What they do
Patient care assistants help with providing care, support and services to patients in a hospital or health care environment. They assist patients with their personal care needs such as showering, dressing and eating. They help patients move around the facility by pushing them in wheelchairs or in mobile beds. Patient care assistant may also perform manual support tasks at the direction of medical staff. This can include assisting with lifting, turning and re-positioning patients and assisting nursing staff in making beds.
Patient care assistants usually work indoors in a hospital or health care environment. Your position may involve using hospital strength cleaning agents required to meet hospital infection control standards. Patient care assistants may be required to work shiftwork.
Tools and technologies
Patient care assistants can be required to use a range of tools and technologies including: equipment to transport patients, lifting aids, cleaning equipment.
How do I become one?
Education and training
You can work as a patient care assistant without formal qualifications and get training on the job. However, entry into this occupation may be improved by obtaining a qualification in health services assistance or health support services.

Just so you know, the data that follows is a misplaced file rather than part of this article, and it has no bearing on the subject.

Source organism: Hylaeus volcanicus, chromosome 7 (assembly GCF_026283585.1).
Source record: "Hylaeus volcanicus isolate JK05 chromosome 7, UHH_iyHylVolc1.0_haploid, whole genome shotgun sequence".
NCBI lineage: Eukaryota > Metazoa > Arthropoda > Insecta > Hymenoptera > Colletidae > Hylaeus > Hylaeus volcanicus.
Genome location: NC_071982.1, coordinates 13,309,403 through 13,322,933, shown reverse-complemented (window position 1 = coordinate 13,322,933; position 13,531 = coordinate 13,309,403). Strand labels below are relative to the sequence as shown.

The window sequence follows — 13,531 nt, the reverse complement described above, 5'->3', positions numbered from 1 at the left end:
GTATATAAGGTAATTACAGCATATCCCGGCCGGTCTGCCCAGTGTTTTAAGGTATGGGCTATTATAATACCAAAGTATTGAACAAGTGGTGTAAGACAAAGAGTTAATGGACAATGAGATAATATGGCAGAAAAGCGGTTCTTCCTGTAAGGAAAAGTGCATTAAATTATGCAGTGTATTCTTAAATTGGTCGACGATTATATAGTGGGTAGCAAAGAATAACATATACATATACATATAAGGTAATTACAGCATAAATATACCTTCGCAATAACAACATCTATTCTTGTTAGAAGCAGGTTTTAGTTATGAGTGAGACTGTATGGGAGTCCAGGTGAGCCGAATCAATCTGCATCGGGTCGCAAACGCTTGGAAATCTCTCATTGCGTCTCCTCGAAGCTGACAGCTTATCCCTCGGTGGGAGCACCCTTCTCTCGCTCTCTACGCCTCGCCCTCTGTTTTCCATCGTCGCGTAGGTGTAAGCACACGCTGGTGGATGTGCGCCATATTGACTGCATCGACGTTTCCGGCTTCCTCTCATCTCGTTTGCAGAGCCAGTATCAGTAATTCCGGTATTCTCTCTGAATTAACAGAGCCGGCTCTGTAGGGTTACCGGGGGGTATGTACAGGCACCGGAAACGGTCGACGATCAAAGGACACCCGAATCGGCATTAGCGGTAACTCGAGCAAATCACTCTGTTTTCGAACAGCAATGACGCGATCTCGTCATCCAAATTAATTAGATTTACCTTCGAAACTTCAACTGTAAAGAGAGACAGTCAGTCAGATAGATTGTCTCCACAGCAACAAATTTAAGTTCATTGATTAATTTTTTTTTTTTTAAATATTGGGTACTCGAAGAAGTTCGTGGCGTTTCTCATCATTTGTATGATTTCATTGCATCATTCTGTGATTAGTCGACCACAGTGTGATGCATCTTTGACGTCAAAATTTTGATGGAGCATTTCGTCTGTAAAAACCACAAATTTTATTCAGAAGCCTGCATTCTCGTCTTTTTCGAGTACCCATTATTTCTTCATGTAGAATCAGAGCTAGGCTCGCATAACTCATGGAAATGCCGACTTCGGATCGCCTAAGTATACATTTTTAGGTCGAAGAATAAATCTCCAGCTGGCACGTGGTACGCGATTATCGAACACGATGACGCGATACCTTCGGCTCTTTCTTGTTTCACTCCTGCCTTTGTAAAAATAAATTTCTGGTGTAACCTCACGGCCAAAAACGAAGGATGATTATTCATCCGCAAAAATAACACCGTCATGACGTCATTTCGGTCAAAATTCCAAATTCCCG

The Certificate II and III in Health Support Services and the Certificate III in Health Services Assistance are offered at TAFE colleges and other registered training organisations throughout Western Australia. To find a training provider near you, browse the Jobs and Skills WA website or visit the My Skills website.
You can also undertake a traineeship in health service assistance or health support services. The health support services (level 2 and level 3) and the health service assistance (level 3) traineeships usually take 12 months to complete and are available as school-based traineeships.
Apprenticeships and traineeships
As an apprentice or trainee, you enter into a formal training contract with an employer, enabling you to complete training towards a nationally recognised qualification. You spend time working and learning practical skills on the job and you spend some time undertaking structured training with a registered training provider.
You can do an apprenticeship or traineeship if you are a school-leaver, re-entering the workforce or as an adult or mature-aged person wishing to change careers. You can even begin your apprenticeship or traineeship while you're still at school.
If you are still at school you can access an apprenticeship through your school. Talk to your school's VET Co-ordinator to start your training now through VET in Schools. If you are no longer at school you can apply for an apprenticeship or traineeship and get paid while you learn and work.